‘The British-led Allied High Command received a report that about 2,000 Australian soldiers were loose in Singapore. A Staff Captain of the 22nd Australian Brigade was sent to round up these men and return them to their units. However, he could only find a few Australians. But after a check, Australian unit numbers were verified. It was clear at the time, that the original report made to the Allied High Command, was exaggerated. It should be noted that there was no effort on the part of the British to round up its men.’
‘There was evidence that some allied soldiers broke under pressure and ran from the battlefield. Groups of soldiers, including Australians, often drunk, were found roaming the streets and looting. In a few cases, it is reported that unidentified soldiers forced women and children off ships at gunpoint to take their places themselves. Other claims seem to be based more on hearsay and not evidence.’
Australians were the first to fight the invading Japanese. As they were overran, they often had to make their way back through Japanese lines, or if they were lucky, find a boat. Within a few days there were many soldiers unable to make contact with their companies and battalions. They had to make their way to Singapore – one place was the YMCA – where they could find food, drink and maybe grab a few minutes sleep before finding their places once again or regrouped to form new defence lines.
The Australian, Indian and British army was made up of large numbers of new recruits barely trained.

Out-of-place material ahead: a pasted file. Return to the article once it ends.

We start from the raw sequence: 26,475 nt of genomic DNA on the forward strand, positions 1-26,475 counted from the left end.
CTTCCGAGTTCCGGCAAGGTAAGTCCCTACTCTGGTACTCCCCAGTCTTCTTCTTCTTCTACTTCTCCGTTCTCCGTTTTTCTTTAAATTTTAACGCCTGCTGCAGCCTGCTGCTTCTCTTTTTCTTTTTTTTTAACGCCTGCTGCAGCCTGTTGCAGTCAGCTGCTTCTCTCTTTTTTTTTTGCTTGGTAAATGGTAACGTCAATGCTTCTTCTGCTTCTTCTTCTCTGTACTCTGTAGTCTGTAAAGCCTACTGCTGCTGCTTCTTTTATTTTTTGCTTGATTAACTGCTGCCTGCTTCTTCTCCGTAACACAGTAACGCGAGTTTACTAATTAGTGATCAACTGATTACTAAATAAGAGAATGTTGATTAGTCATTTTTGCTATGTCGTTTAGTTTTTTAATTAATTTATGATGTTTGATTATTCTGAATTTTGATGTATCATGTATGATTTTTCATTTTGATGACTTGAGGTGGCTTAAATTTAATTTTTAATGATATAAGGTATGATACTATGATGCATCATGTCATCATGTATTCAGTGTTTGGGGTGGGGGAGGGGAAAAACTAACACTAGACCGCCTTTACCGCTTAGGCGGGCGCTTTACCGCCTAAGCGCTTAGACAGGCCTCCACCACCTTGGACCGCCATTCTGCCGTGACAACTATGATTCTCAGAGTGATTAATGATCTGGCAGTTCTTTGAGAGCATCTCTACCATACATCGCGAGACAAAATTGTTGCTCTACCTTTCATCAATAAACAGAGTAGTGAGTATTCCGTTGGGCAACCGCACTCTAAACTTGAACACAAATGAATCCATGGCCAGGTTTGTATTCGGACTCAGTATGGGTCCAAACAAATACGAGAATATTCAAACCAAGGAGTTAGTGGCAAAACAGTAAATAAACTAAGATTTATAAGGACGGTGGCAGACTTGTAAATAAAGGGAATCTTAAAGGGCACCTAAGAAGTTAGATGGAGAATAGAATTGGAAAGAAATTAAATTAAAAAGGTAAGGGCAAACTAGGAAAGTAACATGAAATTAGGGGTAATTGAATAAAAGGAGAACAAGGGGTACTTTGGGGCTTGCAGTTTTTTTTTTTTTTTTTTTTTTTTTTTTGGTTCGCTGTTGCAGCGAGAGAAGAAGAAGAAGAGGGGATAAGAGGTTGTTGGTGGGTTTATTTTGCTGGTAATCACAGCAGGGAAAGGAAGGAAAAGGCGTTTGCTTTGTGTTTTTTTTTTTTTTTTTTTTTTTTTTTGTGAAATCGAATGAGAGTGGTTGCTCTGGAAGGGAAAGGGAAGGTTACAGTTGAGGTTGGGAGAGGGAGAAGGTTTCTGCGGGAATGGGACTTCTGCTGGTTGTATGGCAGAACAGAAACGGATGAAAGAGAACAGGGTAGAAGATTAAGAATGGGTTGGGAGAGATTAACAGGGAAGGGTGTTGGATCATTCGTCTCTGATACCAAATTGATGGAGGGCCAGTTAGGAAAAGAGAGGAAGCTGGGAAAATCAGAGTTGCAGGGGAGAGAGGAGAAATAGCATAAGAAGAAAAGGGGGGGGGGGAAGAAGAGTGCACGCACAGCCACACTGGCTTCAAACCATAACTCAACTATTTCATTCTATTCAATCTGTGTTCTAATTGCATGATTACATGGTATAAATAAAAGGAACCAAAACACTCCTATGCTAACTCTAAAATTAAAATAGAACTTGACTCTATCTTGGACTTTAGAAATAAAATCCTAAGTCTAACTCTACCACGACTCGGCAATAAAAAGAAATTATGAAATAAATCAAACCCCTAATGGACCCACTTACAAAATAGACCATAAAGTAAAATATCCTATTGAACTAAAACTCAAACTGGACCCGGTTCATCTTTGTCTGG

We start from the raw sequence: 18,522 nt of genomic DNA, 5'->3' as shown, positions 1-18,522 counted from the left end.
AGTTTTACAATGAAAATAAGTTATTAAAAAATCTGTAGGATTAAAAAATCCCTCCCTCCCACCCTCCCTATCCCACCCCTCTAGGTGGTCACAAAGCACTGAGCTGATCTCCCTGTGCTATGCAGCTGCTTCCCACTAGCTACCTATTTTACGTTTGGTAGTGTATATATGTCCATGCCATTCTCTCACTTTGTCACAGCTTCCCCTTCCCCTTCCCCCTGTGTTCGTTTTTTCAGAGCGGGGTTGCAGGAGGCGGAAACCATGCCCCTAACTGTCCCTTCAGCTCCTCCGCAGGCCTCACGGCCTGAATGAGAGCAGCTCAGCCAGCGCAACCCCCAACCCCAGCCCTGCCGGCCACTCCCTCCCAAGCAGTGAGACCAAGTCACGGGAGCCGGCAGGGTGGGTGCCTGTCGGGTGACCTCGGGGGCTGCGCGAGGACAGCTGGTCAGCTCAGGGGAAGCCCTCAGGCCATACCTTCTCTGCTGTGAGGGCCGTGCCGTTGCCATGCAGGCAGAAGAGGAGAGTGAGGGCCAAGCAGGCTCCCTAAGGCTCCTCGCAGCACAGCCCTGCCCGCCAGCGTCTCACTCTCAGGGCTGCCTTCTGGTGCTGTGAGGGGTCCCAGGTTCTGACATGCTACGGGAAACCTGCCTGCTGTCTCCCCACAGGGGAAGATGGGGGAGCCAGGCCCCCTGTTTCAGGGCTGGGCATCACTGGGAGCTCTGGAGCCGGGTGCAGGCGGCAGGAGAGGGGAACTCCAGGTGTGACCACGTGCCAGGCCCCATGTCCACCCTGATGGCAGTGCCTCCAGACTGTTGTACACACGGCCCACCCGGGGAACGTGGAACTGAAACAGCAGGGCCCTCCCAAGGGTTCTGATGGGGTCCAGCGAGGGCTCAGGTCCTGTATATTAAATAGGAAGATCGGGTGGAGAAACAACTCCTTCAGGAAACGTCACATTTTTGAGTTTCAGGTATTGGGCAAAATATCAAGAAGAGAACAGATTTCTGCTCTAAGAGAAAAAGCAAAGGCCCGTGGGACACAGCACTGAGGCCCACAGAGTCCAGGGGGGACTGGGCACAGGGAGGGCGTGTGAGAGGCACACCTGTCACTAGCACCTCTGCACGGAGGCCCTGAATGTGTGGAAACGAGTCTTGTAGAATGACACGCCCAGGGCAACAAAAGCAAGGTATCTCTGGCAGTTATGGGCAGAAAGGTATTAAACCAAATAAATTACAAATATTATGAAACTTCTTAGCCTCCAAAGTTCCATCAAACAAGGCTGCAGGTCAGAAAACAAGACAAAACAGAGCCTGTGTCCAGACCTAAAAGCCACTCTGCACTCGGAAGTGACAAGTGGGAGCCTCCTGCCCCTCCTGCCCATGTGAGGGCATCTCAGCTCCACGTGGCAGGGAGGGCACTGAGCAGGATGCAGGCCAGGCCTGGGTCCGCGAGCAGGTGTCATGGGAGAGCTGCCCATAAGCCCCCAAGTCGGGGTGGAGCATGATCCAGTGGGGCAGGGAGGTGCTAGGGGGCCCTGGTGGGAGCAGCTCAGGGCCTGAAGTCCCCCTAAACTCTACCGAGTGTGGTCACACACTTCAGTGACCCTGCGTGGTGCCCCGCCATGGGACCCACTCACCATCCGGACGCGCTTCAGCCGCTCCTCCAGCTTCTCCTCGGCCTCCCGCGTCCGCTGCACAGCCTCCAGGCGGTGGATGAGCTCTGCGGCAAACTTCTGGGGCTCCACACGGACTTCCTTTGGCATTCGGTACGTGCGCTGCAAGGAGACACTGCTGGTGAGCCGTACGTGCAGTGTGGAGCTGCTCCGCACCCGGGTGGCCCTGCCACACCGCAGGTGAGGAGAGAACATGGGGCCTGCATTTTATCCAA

The Australian Official History on the Fall of Singapore, does not provide a detailed account of desertions but only that some Australians deserted during combat.
However, the British Official History provides an interesting comment. It notes that the Australian 2/4th Machine Gun Battalion was the only unit that was at full strength (100 or more of their soldiers were reinforcements with little or no training – ‘E’ Coy).
After sustaining many losses while fighting on the Malay Peninsula, the remainder of the 8th Division’s numbers were boosted with untrained reinforcements (they also sailed on Aquitania) In fact, it was observed that in the 2/29th Battalion which had suffered substantial losses, a great number of men had not fired a rifle and about 200 had not been trained to use a bayonet.
The Australian Report adds that ‘it is unfair to criticise untrained troops for poor performance’ [desertion and indiscipline]. It goes on to add ‘if well trained and properly led troops run away from a defensible position, that may be cowardice; if untrained soldiers in an obviously hopeless position, crack and run when attacked [by overwhelming enemy numbers] after heavy bombardment, they cannot be blamed’.
The accusation of ‘failure to send out patrols’ had no basis. In the Wavell Report, it was acknowledged that one patrol was sent out on the night of the 8th February 1942, the very night that the Japanese invasion of Singapore Island started. The Australian Official History lists several nights when patrols had occurred in the week prior to the night of the invasion. Either the reports on these patrols did not make it to the Allied High Command, or they were simply ignored.